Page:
Could director Michael Campus possibly be the same Michael Campus responsible for this year's made-for-DVD Thomas Kinkade's Home for Christmas, as IMDb indicates? I guess so. The other two films I recognize from the list there are ZPG (Zero Population Growth), which I never saw but remember from the newspaper ads in the movie section of the Modesto Bee circa 1972, one of those sensationalistic sci-fi current-events-jobs that partly defined the cinematic mood of the era, and Survival (1976), about which there is surprisingly little info, and which I actually did see on its release, a gross-out docudrama about the Rugby team whose plane crashed in the Andes and who resorted to cannibalism, based on a book called Alive, which was filmed again in 1993 under that original title, and which I did not see, being suitably scarred by the first version.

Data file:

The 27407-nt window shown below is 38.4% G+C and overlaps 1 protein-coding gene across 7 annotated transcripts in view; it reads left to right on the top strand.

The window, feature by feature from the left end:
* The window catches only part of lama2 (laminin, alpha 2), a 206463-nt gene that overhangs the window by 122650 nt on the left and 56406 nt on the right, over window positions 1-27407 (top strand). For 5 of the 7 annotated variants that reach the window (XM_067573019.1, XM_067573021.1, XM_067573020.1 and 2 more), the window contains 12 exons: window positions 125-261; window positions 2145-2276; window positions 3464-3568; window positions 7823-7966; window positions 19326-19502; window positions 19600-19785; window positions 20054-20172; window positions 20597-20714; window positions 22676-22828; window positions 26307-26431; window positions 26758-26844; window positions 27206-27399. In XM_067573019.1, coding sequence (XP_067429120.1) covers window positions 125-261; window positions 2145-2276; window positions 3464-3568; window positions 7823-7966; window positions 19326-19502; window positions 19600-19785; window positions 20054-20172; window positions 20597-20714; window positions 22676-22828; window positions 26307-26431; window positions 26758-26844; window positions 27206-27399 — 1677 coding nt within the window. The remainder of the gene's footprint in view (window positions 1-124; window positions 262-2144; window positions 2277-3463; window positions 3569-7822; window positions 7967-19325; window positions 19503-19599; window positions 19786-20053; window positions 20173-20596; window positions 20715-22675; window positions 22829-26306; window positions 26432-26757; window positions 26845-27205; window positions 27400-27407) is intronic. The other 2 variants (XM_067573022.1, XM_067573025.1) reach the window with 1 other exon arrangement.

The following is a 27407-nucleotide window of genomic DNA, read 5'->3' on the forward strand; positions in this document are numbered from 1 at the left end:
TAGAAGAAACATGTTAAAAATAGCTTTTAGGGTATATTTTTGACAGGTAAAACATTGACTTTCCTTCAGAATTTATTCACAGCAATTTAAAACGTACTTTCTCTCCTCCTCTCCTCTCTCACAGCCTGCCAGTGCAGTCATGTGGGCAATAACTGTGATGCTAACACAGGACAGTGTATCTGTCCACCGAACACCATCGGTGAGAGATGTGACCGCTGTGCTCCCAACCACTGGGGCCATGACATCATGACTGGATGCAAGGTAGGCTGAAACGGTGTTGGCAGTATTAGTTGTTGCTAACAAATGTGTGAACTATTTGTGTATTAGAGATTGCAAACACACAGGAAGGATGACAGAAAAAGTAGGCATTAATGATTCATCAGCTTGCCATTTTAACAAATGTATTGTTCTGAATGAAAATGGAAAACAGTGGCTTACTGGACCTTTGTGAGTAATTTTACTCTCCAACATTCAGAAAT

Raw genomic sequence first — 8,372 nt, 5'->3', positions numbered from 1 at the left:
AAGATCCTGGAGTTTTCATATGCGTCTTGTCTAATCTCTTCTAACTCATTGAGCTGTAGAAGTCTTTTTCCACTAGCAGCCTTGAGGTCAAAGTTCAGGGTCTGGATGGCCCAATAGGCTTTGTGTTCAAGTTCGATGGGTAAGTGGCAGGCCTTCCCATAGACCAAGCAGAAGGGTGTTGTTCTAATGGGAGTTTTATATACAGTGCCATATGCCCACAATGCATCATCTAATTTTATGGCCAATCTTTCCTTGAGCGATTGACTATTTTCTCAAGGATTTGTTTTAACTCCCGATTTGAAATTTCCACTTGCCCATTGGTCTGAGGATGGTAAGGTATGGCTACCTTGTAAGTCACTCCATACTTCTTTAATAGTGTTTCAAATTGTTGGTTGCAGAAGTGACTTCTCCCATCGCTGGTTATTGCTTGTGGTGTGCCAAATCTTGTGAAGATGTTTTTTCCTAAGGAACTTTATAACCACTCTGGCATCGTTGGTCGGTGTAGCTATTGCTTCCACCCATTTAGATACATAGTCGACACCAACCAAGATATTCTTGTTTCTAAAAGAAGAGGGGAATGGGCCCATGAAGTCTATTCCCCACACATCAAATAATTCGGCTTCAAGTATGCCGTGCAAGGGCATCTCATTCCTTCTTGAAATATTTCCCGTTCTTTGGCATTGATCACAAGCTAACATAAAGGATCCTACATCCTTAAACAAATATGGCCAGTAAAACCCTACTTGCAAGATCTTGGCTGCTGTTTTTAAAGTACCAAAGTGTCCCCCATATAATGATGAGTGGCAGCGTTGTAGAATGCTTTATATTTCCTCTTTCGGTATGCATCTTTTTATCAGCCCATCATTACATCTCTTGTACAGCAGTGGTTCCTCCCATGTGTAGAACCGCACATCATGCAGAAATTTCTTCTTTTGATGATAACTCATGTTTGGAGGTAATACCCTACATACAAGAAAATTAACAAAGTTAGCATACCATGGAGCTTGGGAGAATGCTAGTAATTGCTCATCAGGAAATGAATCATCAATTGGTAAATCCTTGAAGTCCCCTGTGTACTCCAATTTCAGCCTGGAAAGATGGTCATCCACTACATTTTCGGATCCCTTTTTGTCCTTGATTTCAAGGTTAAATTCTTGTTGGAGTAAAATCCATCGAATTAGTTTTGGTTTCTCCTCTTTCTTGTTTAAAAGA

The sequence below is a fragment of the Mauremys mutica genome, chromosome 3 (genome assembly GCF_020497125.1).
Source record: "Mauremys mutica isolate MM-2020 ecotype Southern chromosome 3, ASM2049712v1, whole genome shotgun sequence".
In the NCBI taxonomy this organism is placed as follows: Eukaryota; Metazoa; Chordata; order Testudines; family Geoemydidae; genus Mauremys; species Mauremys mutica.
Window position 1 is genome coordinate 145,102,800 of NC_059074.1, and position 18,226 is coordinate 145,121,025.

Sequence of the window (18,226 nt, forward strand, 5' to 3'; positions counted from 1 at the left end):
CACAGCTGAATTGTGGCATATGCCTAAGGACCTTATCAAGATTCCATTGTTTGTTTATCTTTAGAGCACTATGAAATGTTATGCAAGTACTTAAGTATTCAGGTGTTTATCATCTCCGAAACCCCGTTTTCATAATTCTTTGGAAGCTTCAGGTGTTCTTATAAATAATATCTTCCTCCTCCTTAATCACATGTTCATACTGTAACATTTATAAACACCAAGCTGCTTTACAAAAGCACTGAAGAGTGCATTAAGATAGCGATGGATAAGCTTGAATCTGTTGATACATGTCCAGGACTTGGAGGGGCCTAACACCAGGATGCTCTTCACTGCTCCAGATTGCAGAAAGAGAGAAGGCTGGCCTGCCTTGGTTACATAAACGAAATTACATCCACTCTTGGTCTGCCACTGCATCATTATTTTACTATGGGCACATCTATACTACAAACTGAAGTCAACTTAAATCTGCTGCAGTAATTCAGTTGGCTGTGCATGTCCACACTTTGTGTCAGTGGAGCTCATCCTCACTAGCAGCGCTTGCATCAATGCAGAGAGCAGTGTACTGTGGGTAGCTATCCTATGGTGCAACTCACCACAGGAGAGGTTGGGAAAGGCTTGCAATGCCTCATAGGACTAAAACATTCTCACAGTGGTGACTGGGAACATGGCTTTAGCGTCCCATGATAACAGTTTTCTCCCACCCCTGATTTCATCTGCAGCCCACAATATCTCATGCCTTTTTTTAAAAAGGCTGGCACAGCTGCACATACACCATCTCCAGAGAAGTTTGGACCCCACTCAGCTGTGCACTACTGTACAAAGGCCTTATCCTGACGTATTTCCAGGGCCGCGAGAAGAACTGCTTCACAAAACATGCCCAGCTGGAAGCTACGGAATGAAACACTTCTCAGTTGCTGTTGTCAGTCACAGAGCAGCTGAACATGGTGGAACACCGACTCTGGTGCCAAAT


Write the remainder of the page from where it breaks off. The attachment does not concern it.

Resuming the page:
As for The Mack, it's a fine, earnest pimp drama, filmed with some real feeling and style, and featuring an agreeable mix of amateurish stiffness and poignant emotiveness on the part of its principal, Max Julien. The real highlight, though, is Richard Pryor's performance in the supporting role of Slim. He's just over the verge into grotesque, moueing and gasping and keening like that stock cartoon figure from earlier in the century, the one who pounds his fists against someone's chest, screaming, ya gotta help me, don't let them take me away, his body twisting into impossible attitudes of desperation and alarm. Disturbingly, Pryor's mannerisms here seem to prefigure his later state of actual physical disintegration.


Hang 'Em High

Bruce Dern and Clint Eastwood in Hang 'Em High (dir. Ted Post).

If you stare at that title long enough, it stops looking like English.